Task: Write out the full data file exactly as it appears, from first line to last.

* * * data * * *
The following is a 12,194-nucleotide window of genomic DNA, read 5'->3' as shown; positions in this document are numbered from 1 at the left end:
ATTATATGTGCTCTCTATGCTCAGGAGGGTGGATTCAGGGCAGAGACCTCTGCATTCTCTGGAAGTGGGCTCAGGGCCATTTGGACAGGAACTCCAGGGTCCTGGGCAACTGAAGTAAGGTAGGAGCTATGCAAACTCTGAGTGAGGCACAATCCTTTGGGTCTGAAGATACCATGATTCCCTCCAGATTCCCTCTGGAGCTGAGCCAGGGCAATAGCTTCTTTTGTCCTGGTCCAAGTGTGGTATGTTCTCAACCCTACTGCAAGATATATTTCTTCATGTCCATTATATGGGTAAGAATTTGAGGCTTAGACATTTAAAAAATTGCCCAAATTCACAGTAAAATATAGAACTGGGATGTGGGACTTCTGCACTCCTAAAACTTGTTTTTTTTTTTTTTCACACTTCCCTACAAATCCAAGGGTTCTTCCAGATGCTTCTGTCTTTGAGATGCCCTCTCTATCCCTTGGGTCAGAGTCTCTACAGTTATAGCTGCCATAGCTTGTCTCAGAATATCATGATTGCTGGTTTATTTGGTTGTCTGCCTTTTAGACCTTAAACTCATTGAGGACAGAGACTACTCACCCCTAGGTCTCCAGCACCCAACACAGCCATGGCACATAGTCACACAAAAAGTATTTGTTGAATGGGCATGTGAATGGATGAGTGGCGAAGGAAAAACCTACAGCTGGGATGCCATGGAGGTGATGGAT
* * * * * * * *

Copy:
The following is a 12,194-nucleotide window of genomic DNA, read 5'->3' as shown; positions in this document are numbered from 1 at the left end:
ATTATATGTGCTCTCTATGCTCAGGAGGGTGGATTCAGGGCAGAGACCTCTGCATTCTCTGGAAGTGGGCTCAGGGCCATTTGGACAGGAACTCCAGGGTCCTGGGCAACTGAAGTAAGGTAGGAGCTATGCAAACTCTGAGTGAGGCACAATCCTTTGGGTCTGAAGATACCATGATTCCCTCCAGATTCCCTCTGGAGCTGAGCCAGGGCAATAGCTTCTTTTGTCCTGGTCCAAGTGTGGTATGTTCTCAACCCTACTGCAAGATATATTTCTTCATGTCCATTATATGGGTAAGAATTTGAGGCTTAGACATTTAAAAAATTGCCCAAATTCACAGTAAAATATAGAACTGGGATGTGGGACTTCTGCACTCCTAAAACTTGTTTTTTTTTTTTTTCACACTTCCCTACAAATCCAAGGGTTCTTCCAGATGCTTCTGTCTTTGAGATGCCCTCTCTATCCCTTGGGTCAGAGTCTCTACAGTTATAGCTGCCATAGCTTGTCTCAGAATATCATGATTGCTGGTTTATTTGGTTGTCTGCCTTTTAGACCTTAAACTCATTGAGGACAGAGACTACTCACCCCTAGGTCTCCAGCACCCAACACAGCCATGGCACATAGTCACACAAAAAGTATTTGTTGAATGGGCATGTGAATGGATGAGTGGCGAAGGAAAAACCTACAGCTGGGATGCCATGGAGGTGATGGAT